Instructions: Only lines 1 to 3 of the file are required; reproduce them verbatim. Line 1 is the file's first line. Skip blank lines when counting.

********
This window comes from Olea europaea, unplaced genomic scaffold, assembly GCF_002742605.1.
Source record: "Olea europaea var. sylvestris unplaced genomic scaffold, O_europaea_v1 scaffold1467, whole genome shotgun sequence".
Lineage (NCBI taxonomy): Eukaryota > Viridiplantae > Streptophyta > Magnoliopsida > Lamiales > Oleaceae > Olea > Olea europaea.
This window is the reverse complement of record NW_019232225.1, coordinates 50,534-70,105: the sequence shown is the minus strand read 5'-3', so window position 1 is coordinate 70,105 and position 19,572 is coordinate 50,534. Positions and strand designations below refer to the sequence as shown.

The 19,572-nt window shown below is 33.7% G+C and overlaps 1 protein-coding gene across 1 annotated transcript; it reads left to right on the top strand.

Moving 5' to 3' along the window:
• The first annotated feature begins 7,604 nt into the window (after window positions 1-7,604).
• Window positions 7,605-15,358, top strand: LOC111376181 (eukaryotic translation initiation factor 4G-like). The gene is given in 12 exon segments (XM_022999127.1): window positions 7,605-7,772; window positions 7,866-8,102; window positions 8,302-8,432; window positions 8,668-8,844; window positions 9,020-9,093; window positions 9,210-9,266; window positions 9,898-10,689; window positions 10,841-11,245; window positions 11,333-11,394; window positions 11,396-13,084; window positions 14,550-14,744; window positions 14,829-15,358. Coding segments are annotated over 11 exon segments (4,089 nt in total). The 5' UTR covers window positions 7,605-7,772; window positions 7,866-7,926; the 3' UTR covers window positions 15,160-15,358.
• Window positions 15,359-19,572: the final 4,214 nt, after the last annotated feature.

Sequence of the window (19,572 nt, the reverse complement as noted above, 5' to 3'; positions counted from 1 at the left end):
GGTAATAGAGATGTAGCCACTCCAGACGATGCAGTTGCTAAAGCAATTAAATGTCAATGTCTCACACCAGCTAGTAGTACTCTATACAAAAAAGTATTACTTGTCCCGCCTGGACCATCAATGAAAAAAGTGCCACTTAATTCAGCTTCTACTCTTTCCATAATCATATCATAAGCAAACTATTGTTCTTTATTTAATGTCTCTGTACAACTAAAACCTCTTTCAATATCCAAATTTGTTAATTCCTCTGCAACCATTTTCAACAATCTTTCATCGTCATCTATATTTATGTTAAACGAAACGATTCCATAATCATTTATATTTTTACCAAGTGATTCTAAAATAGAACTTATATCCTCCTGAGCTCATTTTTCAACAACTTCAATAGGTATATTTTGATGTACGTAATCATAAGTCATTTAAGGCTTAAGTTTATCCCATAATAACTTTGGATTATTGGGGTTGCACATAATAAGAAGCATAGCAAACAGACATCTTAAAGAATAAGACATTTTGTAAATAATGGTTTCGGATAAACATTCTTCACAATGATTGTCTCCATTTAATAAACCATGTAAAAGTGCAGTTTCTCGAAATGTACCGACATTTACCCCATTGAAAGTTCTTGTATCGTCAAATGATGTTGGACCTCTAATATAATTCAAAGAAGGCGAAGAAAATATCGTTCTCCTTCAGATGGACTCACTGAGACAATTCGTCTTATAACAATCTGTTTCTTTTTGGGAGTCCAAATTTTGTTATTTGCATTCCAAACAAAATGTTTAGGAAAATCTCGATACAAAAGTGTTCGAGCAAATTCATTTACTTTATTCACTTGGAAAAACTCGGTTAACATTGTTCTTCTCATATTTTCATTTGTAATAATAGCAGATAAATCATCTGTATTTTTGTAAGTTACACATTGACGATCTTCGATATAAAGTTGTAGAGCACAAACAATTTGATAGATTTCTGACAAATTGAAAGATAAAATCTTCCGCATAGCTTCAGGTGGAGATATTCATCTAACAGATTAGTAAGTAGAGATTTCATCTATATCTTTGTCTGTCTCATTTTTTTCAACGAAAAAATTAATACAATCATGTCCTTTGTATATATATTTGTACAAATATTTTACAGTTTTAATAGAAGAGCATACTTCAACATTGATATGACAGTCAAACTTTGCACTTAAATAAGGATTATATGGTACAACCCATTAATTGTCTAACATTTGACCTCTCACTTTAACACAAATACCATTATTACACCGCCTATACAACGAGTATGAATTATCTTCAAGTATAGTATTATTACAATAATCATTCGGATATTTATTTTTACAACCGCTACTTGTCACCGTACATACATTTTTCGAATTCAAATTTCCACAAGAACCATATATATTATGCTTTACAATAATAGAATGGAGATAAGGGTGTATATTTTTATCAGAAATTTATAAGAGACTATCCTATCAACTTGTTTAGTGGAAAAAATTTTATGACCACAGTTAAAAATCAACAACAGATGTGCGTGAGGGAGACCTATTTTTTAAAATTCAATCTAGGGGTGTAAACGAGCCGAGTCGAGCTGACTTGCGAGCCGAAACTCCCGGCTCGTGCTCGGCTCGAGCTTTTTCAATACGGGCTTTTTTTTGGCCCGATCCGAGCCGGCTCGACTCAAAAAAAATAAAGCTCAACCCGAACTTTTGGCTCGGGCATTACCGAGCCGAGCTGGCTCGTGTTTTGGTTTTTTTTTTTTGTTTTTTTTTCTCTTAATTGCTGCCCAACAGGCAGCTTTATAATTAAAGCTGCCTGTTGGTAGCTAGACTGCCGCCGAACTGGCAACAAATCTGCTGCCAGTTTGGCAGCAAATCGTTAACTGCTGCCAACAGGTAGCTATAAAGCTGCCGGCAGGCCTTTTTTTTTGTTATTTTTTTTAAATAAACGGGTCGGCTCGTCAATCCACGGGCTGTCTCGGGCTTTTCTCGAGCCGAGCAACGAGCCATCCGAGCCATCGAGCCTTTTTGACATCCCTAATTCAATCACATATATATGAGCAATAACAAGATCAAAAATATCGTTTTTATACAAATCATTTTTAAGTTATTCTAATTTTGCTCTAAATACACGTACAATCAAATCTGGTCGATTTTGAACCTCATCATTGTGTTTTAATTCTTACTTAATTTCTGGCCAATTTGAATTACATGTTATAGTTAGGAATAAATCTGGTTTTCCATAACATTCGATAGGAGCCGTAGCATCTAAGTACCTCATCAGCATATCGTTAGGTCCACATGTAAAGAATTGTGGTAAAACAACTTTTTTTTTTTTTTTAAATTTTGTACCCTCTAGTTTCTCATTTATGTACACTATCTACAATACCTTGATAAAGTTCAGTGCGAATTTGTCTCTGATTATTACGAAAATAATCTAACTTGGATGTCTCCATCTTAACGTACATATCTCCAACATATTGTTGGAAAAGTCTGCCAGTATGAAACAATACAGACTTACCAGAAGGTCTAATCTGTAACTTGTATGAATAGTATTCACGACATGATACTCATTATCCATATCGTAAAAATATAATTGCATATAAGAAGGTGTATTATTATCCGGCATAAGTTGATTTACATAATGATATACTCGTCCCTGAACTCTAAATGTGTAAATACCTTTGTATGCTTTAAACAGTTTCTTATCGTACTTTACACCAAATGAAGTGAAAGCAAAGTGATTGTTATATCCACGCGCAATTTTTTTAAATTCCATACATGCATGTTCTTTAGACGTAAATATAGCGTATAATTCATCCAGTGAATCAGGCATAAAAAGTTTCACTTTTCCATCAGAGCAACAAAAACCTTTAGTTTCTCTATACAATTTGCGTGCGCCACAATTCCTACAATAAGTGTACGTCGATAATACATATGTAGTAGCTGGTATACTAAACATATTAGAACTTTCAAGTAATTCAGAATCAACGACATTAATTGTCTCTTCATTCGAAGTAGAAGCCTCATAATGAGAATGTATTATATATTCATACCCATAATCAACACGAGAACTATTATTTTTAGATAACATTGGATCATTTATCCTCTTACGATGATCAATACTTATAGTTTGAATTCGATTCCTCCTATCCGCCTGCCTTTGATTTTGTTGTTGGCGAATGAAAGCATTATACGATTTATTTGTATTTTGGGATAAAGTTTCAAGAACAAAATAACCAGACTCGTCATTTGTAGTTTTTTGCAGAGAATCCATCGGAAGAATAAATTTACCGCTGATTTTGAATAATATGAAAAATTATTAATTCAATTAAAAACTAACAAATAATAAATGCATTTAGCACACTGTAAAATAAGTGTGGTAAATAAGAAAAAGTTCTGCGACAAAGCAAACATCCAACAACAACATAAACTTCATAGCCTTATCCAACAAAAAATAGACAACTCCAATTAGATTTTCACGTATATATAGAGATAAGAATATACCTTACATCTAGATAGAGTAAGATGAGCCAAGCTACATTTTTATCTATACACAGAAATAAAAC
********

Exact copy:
This window comes from Olea europaea, unplaced genomic scaffold, assembly GCF_002742605.1.
Source record: "Olea europaea var. sylvestris unplaced genomic scaffold, O_europaea_v1 scaffold1467, whole genome shotgun sequence".
Lineage (NCBI taxonomy): Eukaryota > Viridiplantae > Streptophyta > Magnoliopsida > Lamiales > Oleaceae > Olea > Olea europaea.